President Donald Trump can be called many things, but “friend of the media” isn’t one of them. The president frequently complains about the “fake news” media and even singles out individual reporters for harsh criticism. Many consider Trump’s behavior unpresidential, but the fact is, presidents have often had an uneasy relationship with the press, dating to the beginning of the republic. This is not to condone Trump’s behavior, some of which is extremely mean-spirited, but here are a few remarks from past presidents who sparred with the press.
5. “Advertisements contain the only truths to be relied on in a newspaper.”
— Thomas Jefferson. While a great supporter of freedom of speech, Jefferson sometimes resented reporters. Another Jefferson gem: “The man who reads nothing at all is better educated than the man who reads nothing but newspapers.”
4. “I want more good news. Don’t go with these controversial things that are designed to divide.”
— George H.W. Bush during his vice presidency, talking about the change in his stance on abortion, according to the New York Times. Bush accused the media of “trying to go against the will of the people.”
3. “Freedom of the press is essential to the preservation of a democracy; but there is a difference between freedom and license. Editorialists who tell downright lies in order to advance their own agendas do more to discredit the press than all the censors in the world.”
— Franklin D. Roosevelt. This would all depend on the definition of “lies,” and whether that would merely constitute someone questioning an administration’s actions.
2. “Must I shoot a simple soldier boy who deserts, while I must not touch a hair of a wily agitator who induces him to desert?”
— Abraham Lincoln. Lincoln and his administration struggled to control media criticism during the Civil War. After Lincoln appointed Gen. Ambrose Burnside the Union commander overseeing Ohio, the general noted, “newspapers were full of treasonous expression.”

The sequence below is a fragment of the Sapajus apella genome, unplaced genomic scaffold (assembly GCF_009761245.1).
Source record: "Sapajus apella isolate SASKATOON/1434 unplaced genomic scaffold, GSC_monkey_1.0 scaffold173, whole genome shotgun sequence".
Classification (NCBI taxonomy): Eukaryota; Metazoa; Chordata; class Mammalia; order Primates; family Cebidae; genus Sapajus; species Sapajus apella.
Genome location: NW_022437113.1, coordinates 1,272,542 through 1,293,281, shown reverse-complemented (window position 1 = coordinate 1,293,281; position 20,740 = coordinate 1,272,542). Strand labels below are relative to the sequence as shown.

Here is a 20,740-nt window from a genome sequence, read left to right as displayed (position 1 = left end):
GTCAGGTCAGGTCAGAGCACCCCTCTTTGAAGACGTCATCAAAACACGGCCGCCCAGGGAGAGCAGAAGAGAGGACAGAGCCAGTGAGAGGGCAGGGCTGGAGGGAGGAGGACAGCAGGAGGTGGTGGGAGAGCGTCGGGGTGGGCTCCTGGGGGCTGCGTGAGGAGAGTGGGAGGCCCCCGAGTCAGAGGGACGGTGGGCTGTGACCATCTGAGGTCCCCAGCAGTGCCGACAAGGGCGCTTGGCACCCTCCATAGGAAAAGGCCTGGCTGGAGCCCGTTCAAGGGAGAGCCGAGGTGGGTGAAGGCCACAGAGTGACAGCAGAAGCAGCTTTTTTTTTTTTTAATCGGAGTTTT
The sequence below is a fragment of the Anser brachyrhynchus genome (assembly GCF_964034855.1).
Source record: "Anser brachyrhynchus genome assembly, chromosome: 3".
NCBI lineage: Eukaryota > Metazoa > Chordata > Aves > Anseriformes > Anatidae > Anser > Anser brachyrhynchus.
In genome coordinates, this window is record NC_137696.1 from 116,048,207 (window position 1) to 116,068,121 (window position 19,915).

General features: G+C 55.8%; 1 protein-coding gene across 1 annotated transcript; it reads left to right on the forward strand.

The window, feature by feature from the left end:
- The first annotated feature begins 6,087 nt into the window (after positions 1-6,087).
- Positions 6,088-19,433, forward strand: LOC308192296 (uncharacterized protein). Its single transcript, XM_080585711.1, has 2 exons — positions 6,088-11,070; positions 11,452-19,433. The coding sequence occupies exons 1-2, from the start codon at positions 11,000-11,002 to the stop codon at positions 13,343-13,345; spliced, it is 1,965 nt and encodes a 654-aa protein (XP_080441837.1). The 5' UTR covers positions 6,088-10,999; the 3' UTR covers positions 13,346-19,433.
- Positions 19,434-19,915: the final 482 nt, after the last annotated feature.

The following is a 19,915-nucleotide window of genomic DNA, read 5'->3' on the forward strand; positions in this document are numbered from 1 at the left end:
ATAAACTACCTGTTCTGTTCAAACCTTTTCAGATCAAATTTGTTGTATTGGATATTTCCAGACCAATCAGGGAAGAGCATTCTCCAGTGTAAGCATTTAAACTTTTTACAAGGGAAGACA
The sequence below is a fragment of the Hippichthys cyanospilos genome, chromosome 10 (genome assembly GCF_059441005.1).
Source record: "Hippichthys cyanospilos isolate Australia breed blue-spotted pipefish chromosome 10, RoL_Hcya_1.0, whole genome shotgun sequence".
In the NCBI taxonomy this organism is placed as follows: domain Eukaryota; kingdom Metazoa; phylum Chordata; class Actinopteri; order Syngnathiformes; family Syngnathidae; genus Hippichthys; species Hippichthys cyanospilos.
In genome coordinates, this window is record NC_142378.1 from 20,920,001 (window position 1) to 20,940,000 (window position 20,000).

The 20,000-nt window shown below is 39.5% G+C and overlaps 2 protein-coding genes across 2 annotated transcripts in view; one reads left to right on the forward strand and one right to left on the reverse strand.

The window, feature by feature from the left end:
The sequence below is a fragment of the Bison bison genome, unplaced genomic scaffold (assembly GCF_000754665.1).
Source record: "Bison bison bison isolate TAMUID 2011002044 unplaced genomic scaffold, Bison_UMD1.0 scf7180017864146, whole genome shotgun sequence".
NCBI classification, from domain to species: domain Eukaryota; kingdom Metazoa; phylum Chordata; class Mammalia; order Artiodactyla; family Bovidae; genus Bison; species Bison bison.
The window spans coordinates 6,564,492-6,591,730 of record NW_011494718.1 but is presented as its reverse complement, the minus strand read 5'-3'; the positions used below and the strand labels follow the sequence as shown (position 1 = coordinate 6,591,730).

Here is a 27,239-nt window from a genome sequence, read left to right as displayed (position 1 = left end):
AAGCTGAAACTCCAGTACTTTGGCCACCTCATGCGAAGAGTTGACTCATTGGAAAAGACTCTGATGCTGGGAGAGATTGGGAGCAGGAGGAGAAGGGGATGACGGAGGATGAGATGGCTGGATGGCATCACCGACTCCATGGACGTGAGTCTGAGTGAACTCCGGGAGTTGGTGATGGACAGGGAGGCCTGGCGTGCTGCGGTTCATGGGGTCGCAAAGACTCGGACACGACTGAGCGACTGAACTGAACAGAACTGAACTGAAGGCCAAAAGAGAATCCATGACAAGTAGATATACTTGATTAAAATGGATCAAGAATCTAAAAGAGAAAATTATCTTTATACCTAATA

1. “The press is your enemy. Enemies. Understand that? … Because they’re trying to stick the knife right in our groin.”’
— Richard Nixon, in a taped conversation to his Joint Chiefs of Staff, as recounted by Bob Woodward and Carl Bernstein in The Washington Post. Nixon likely had the most contentious relationship with the media of any president before Trump. And that sour relationship began years before he assumed the presidency; after losing the 1962 gubernatorial election in California, Nixon held a press conference and famously declared, “you don’t have Nixon to kick around any more, because, gentlemen, this is my last press conference.” And lest not forget Nixon’s first VP, Spiro Agnew, once labeled reporters, “nattering nabobs of negativism.”
“Whenever the press quits abusing me I know I’m in the wrong pew. I don’t mind it because when they throw bricks at me — I’m a pretty good shot myself and I usually throw ’em back at ’em.”
— Former president Harry S. Truman, at a 1958 dinner in his honor.